One of the reasons I went into politics and Parliament was because I believe people deserve a fair and decent life and this is a cornerstone of this Government’s policy. The best way to do this is to give people the tools to get into work and to be able to earn a living initially by giving them a good education (more children are in good and outstanding schools than ever) and then, through a strong economy, enable them to get into work receiving a decent wage.
A variation of measures of living standards and poverty have emerged over time, with a range of debate as to what is thought to be essential. The most commonly reported measure is widely considered to be that of relative poverty. Thus, whoever is in Government, there will always be people deemed to be living in poverty in accordance with the relative scale. This, of course, is not desirable at whatever level, and this Government has set in place measures to address this.
For those on low incomes, this Government has set in place a system that means people earn more and keep more of their earnings. The most important need is for a decent, affordable home – housing costs are the biggest expenditure for local people, particularly for those on the lowest incomes. We are supporting those who struggle with housing costs through many means including giving powers to local authorities to build more social and genuinely affordable homes. We have also raised the National Living Wage which increases the annual earnings of a full-time worker by over £2000 so that, people have more available money. Raising the rate at which people start paying tax (the Personal Allowance) to £11,850 basic tax payer then keep £1,075 more than they did in 2010-11 is helpful and doubling free childcare for working parents of 3 and 4 year olds to 30 hours a week also saves £5000 a year per child and freezing fuel duty also means people keep more of their hard earnt money. All these things mean that household incomes have never been higher, income inequality has fallen, taxes are down for families and businesses and since 2010, 3.3m people have entered work. And now, there are fewer children across Taunton Deane in workless households than ever which boosts their life prospects.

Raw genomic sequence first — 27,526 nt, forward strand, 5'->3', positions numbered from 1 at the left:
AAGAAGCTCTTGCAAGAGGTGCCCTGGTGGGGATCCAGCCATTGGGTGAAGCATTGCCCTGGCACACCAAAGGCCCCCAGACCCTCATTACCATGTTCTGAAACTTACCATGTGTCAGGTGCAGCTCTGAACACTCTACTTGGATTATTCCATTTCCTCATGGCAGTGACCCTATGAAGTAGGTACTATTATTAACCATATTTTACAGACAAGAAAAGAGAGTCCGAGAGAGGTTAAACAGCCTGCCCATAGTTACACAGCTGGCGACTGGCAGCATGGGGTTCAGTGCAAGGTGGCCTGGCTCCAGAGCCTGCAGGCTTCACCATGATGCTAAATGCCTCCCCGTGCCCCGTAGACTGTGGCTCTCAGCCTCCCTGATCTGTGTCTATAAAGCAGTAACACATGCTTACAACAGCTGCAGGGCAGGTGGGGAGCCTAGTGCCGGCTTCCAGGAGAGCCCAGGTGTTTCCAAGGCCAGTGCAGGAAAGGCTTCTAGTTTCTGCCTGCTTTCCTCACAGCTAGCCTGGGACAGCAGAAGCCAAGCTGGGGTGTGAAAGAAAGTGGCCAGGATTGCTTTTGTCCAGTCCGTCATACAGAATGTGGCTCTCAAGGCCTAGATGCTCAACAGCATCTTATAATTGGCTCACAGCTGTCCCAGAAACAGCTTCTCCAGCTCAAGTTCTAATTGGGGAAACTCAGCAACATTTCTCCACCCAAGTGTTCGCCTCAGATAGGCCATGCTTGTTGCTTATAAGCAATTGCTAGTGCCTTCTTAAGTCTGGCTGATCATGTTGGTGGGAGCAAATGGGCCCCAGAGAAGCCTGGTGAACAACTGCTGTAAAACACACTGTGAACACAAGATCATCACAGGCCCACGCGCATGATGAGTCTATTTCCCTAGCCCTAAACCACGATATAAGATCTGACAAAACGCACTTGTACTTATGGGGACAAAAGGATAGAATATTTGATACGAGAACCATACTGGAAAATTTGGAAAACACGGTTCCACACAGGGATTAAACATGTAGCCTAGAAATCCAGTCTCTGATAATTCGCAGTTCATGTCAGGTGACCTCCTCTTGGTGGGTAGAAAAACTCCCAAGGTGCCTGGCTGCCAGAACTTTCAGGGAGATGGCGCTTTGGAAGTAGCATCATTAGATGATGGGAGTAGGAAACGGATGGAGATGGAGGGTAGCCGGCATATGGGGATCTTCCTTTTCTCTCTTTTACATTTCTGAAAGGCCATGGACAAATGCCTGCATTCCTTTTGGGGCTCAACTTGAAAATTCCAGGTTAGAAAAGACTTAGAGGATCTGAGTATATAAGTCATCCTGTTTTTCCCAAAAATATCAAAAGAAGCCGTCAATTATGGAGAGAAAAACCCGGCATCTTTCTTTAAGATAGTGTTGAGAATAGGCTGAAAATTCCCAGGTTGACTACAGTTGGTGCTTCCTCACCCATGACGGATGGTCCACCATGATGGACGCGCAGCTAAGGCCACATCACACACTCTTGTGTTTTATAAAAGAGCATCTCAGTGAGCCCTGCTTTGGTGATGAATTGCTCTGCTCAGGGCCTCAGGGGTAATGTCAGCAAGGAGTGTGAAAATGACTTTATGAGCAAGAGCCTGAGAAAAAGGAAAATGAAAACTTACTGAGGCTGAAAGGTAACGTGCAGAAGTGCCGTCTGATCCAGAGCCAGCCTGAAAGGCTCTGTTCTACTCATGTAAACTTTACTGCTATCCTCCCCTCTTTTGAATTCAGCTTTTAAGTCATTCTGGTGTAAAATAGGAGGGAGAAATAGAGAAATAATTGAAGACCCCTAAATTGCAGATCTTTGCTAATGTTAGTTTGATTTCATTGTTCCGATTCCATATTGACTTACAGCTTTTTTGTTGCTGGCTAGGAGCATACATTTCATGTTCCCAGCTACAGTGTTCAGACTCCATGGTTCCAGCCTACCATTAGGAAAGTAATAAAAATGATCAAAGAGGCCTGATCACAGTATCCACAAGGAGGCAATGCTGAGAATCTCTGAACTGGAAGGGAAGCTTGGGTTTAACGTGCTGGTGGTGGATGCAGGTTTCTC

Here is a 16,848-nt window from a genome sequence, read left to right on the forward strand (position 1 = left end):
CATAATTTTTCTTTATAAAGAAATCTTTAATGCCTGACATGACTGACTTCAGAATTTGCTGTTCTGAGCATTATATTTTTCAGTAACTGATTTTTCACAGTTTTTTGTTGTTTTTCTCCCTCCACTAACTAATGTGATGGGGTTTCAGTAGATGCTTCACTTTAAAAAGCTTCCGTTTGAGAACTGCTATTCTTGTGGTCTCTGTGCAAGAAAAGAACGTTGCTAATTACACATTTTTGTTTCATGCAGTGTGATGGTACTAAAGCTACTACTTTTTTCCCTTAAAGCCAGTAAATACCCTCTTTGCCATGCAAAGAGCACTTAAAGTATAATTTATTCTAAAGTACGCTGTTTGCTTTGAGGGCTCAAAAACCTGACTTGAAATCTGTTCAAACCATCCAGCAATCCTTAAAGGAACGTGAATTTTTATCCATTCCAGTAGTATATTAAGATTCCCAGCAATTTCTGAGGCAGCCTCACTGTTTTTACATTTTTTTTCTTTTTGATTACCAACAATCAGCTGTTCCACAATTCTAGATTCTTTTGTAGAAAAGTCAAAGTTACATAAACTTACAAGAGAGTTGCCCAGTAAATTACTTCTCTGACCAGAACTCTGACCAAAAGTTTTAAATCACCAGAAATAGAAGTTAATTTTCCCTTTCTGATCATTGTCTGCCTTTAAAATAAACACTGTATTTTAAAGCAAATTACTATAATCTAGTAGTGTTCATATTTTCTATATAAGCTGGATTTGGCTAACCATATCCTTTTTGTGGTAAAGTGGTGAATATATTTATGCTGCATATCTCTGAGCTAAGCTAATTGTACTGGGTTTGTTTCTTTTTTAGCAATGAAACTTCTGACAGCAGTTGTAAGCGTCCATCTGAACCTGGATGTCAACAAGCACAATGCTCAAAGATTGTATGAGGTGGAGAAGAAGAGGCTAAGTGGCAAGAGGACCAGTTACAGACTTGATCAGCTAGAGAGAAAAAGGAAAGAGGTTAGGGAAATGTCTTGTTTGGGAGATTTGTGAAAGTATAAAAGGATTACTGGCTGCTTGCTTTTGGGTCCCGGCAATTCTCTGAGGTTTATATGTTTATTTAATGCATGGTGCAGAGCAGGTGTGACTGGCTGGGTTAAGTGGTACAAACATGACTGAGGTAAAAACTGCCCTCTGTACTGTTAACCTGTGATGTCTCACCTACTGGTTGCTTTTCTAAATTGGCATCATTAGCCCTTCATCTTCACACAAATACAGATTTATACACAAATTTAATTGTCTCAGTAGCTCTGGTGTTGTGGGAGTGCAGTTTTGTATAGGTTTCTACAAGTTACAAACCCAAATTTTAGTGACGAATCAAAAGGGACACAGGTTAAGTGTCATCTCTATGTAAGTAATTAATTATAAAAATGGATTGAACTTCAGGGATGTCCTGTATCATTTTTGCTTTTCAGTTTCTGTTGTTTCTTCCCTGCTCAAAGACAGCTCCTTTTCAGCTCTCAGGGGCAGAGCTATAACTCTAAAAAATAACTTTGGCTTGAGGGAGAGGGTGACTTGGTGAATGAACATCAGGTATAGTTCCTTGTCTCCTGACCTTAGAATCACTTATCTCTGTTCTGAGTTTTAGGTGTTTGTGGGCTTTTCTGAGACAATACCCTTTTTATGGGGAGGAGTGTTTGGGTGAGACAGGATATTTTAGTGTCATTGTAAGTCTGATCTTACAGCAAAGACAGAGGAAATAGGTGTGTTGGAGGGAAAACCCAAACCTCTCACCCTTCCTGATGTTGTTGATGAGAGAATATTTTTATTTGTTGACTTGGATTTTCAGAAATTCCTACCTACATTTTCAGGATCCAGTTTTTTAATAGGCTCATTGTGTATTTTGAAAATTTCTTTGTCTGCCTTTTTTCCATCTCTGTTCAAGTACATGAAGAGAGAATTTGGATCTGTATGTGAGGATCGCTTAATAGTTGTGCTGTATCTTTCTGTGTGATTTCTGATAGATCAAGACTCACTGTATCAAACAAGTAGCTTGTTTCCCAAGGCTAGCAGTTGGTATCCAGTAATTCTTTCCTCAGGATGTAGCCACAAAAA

However, life is still tough for some and the welfare system is there as a safety net with reforms constantly in progress to make the system work effectively for everyone. The ethos of Universal Credit, is universally supported with its aim to encourage work whilst supporting those who need help. It provides personalised supportive local work coaches who can offer those in-between work a significant improvement on the previous benefit, where large numbers of individuals missed out on support they were entitled to. In 2017 this government spent £264 billion on welfare – 34% of government expenditure. I have visited the Job Centre in Taunton which reports the UC roll out is going well. Increasing work allowances in this year’s Autumn Budget means 2.4m people will gain an extra £630 a year. And £39m recently allocated to the CAB to help give advice regarding UC is welcome. It is important Taunton gets its share of this. I also meet with regularly with church groups in Taunton and Wellington and charities doing such valuable work helping the vulnerable and I feed in their suggestions for improvements to the welfare system. Changes to UC include extending the repayment period for loans arranged those rolling over from the old system to the new and a two week run on period for those transferring to UC which will not need to be repaid.
I will continue to listen and work to improve the system, feeding the ideas in directly to DWP where I am a Parliamentary Private Secretary so that the system works as intended, that is, to enable those that can work to work and to earn a decent living and to have enough money to properly support those that will always need to be supported.